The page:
Interested in learning more about the Cinema Studies major? Explore CINE's fall term CORE ED courses below. Cinema Studies offers many courses that are open to all majors and satisfy Core Ed requirements.
Already a Cinema Studies major? Learn more about the interesting TOPICS courses offered fall term below. Visit the course list page for the complete list of spring courses and how they satisfy the major.
Did You Know? Cinema Studies now offers both B.A. and B.S. degree options! Cinema Studies is building connections across new disciplines and is now offering both a Bachelor of Arts and Bachelor of Science degree option to engage with students wherever their academic training is taking them. Whether you're an IRES major, business major, or studying in a STEM field, consider Cinema Studies as a double major to tell your story at the intersection of science and cinema. To declare the major, simply submit the brief online form.
Priority registration begins May 16, 2022.
CINE 111: How to Watch TV >1 (4 credits)
Tuesday/Thursday 8:00-9:50 a.m.
With the rise of viewing practices like “binge-watching,” the increased respectability of “quality” television, new content producers like Netflix and Amazon, and technology that allows you to watch your favorite programs on anything from a 5-inch smart phone to a 50-in HDTV, how we watch television is rapidly changing. It’s easy to get swept up in these changes, but one thing will always remain the same: the need for media literate viewers who can talk, think, and write intelligently about what they see on-screen. This course will teach you how to be a critical and informed television viewer, even as the very concept of television is being redefined. In doing so, you will deepen your understanding of specific television texts by using formal and ideological analysis and you will learn to situate those texts within different contexts of history, industry, technology, and reception.
CINE 151M: Intro to Korean Cinema >1 >GP >IC (4 credits)
Tuesday 4:00-7:20 p.m.
Instructor: Dong Hoon Kim
This course is a survey of Korean national cinema, from the earliest days of the medium to the present. By exploring a range of issues that have come to define the concept of Korean national cinema, this course will not only serve as an introduction to Korean cinema, but more importantly as an in-depth case study that challenges and expands the discussions of national cinema. Films will be screened with English subtitles. No specific knowledge of Korea/Korean or prerequisite is required. Previously taught as KRN 151; not repeatable.
CINE 230: Remix Cultures >1 (4 credits)
Tuesday/Thursday 10:00-11:50 a.m.
Instructor: André Sirois
In "Remix Cultures," students learn the historical, practical, and critical views of "intellectual property" (IP) by analyzing everything from the UO mascot to Jay-Z. The course highlights how “ideas” are part of a remix continuum: new ideas often remix the great ideas that preceded them and will themselves be remixed in the future. Students will deconstruct the relationship between politics and economics and interrogate the everyday ways that their lives are governed by (and often break) IP laws. As a group-satisfying Arts and Letters course, Remix Cultures provides students with a broad yet fundamental knowledge of how "IP" and "innovation" impact their lives: students of all majors engage with intellectual properties daily and may seek professions in fields that valorize intellectual property. By asking all students to actively and critically engage consumer media culture as intellectual property, the course provides a better understanding of how collaborative efforts are governed by laws that typically value and reward a singular author/genius.
CINE 265: History of Motion Picture I: The Silent Era >1 (4 credits)
Thursday 2:00-2:50 p.m + ASYNCH WEB.
Instructor: Michael Aronson
CINE 265 (Previously ENG 265) is the first in a three-part chronological survey of the evolution of cinema as an institution and an art form. CINE 265 moves from the origins of cinema in the late 19th century through World War II. The primary texts for the course are the films themselves, but supplementary readings will also be assigned. The aim of the course is to develop interpretive skills relevant to the study of film by examining the history of major movements in Hollywood and world cinema. As a broad introduction to interpretive, theoretical, and institutional issues that are central to the study of film, CINE 265 satisfies the university's Group Requirement in the Arts and Letters category. The courses in motion picture history, CINE 265, 266, and 267 may be taken individually or as parts of an integrated sequence. Previously taught as ENG 265; not repeatable.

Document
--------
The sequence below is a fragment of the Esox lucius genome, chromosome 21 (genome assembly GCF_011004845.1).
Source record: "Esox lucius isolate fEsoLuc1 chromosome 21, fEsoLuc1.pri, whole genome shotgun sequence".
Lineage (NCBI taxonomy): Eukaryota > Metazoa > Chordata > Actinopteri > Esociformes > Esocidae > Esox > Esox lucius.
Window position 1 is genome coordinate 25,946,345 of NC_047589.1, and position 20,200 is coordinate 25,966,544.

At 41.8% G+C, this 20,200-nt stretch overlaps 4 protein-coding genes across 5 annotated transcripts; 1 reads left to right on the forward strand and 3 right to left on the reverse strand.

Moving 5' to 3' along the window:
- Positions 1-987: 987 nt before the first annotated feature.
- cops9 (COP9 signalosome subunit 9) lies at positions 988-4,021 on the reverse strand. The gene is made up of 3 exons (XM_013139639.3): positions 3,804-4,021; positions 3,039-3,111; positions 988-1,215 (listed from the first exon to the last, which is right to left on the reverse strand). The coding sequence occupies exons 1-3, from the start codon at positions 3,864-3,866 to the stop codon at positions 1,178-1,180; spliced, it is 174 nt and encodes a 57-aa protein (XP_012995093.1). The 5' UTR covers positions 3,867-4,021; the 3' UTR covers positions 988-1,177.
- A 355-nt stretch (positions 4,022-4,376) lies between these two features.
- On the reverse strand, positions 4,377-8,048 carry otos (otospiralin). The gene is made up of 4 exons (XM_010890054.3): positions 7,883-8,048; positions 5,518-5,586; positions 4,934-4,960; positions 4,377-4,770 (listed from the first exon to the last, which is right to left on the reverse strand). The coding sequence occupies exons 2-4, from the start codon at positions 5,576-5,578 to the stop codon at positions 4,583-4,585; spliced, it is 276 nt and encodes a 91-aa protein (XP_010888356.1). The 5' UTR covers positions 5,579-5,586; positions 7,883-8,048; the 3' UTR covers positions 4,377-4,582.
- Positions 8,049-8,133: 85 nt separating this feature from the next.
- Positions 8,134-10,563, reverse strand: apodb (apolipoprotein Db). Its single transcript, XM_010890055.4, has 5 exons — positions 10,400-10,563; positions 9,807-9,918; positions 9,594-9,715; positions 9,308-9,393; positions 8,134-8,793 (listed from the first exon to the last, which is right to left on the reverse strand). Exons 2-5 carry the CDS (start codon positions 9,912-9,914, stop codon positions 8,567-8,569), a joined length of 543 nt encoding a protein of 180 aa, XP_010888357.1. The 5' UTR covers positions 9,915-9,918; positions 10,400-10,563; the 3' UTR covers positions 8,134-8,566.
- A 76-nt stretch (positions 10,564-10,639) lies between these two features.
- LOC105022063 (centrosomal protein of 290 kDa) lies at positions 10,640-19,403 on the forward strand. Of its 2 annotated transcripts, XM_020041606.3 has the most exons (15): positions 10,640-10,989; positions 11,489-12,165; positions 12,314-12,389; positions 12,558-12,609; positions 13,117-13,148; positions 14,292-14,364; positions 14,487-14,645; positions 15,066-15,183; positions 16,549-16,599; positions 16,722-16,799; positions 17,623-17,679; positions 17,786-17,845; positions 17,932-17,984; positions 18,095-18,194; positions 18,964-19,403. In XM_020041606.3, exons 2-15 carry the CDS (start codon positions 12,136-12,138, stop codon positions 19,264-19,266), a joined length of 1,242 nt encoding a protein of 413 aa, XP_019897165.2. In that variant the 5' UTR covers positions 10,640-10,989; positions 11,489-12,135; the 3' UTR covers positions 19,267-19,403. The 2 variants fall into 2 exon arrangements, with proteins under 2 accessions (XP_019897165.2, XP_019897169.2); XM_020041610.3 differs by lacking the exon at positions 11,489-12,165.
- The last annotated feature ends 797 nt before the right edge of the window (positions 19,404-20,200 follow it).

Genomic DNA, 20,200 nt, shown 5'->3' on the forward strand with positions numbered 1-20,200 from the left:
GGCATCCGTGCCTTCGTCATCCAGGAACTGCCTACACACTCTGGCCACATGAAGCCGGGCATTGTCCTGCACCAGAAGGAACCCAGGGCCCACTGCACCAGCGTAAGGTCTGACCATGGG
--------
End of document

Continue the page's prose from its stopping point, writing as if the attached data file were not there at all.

CINE 381M*: Film, Media & Culture >1 >GP >IP (4 credits)
Monday/Wednesday 10:00-11:50 a.m.
Instructor: Allison McGuffie
This course studies works of film and media as aesthetic objects that engage with communities identified by class, gender, race, ethnicity, and sexuality. It considers both the effects of prejudice, intolerance and discrimination on media and filmmaking practices and modes of reception that promote cultural pluralism and tolerance. It historicizes traditions of representation in film and media and analyzes works of contemporary film and media to explore the impact and evolution of these practices. Classroom discussion will be organized around course readings, screenings and publicity (interviews, trailers, etc). Assignments will supplement these discussions by providing opportunities to develop critical /analytical /evaluative dialogues and essays about cinematic representation. CINE 381M satisfies the Arts and Letters group requirement by actively engaging students in the ways the discipline of film and media studies has been shaped by the study of a broad range of identity categories, including gender, sexuality, race, ethnicity, and class. By requiring students to analyze and interpret cinematic representation from these perspectives, the course will promote an understanding of film as an art form that exists in relation to its various social contexts. CINE 381M also satisfies the Identity, Pluralism, and Tolerance multicultural requirement by enabling students to develop scholarly insight into the construction of collective identities in the mass media forms of film and television. It will study the effects of prejudice, intolerance and discrimination on mainstream media. Students will study the ways representational conventions, such as stereotypes, have resulted from filmmaking traditions that have excluded voices from varying social and cultural standpoints. The course will also consider filmmaking practices and modes of reception that promote cultural pluralism and tolerance. Previously taught as ENG 381; not repeatable.